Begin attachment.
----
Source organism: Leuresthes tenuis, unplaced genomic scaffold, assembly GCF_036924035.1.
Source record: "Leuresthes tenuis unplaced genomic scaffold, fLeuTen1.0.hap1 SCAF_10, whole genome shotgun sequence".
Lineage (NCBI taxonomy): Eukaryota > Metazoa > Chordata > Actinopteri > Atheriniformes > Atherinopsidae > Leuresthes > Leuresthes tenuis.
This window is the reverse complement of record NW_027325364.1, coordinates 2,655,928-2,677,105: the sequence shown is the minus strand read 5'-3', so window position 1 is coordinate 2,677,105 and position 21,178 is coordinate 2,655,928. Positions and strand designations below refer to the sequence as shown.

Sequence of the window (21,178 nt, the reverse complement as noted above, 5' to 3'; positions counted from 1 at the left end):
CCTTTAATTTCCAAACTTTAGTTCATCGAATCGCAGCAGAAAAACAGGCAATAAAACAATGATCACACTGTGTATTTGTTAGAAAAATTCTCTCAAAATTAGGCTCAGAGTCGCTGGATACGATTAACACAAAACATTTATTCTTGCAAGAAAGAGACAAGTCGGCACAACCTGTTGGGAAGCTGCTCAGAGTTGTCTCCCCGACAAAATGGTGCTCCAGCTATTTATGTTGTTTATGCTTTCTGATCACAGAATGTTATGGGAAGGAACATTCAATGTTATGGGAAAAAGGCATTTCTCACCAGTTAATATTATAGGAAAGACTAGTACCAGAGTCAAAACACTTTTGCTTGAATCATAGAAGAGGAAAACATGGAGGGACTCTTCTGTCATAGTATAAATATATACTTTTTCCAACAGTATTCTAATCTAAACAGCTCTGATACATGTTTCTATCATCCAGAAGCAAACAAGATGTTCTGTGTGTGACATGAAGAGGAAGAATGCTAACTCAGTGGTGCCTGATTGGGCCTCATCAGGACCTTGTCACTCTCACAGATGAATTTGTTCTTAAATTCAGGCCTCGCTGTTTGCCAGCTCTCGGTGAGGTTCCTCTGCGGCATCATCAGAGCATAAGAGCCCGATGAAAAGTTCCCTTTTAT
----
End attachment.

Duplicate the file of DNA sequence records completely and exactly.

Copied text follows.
Source organism: Leuresthes tenuis, unplaced genomic scaffold, assembly GCF_036924035.1.
Source record: "Leuresthes tenuis unplaced genomic scaffold, fLeuTen1.0.hap1 SCAF_10, whole genome shotgun sequence".
Lineage (NCBI taxonomy): Eukaryota > Metazoa > Chordata > Actinopteri > Atheriniformes > Atherinopsidae > Leuresthes > Leuresthes tenuis.
This window is the reverse complement of record NW_027325364.1, coordinates 2,655,928-2,677,105: the sequence shown is the minus strand read 5'-3', so window position 1 is coordinate 2,677,105 and position 21,178 is coordinate 2,655,928. Positions and strand designations below refer to the sequence as shown.

Sequence of the window (21,178 nt, the reverse complement as noted above, 5' to 3'; positions counted from 1 at the left end):
CCTTTAATTTCCAAACTTTAGTTCATCGAATCGCAGCAGAAAAACAGGCAATAAAACAATGATCACACTGTGTATTTGTTAGAAAAATTCTCTCAAAATTAGGCTCAGAGTCGCTGGATACGATTAACACAAAACATTTATTCTTGCAAGAAAGAGACAAGTCGGCACAACCTGTTGGGAAGCTGCTCAGAGTTGTCTCCCCGACAAAATGGTGCTCCAGCTATTTATGTTGTTTATGCTTTCTGATCACAGAATGTTATGGGAAGGAACATTCAATGTTATGGGAAAAAGGCATTTCTCACCAGTTAATATTATAGGAAAGACTAGTACCAGAGTCAAAACACTTTTGCTTGAATCATAGAAGAGGAAAACATGGAGGGACTCTTCTGTCATAGTATAAATATATACTTTTTCCAACAGTATTCTAATCTAAACAGCTCTGATACATGTTTCTATCATCCAGAAGCAAACAAGATGTTCTGTGTGTGACATGAAGAGGAAGAATGCTAACTCAGTGGTGCCTGATTGGGCCTCATCAGGACCTTGTCACTCTCACAGATGAATTTGTTCTTAAATTCAGGCCTCGCTGTTTGCCAGCTCTCGGTGAGGTTCCTCTGCGGCATCATCAGAGCATAAGAGCCCGATGAAAAGTTCCCTTTTAT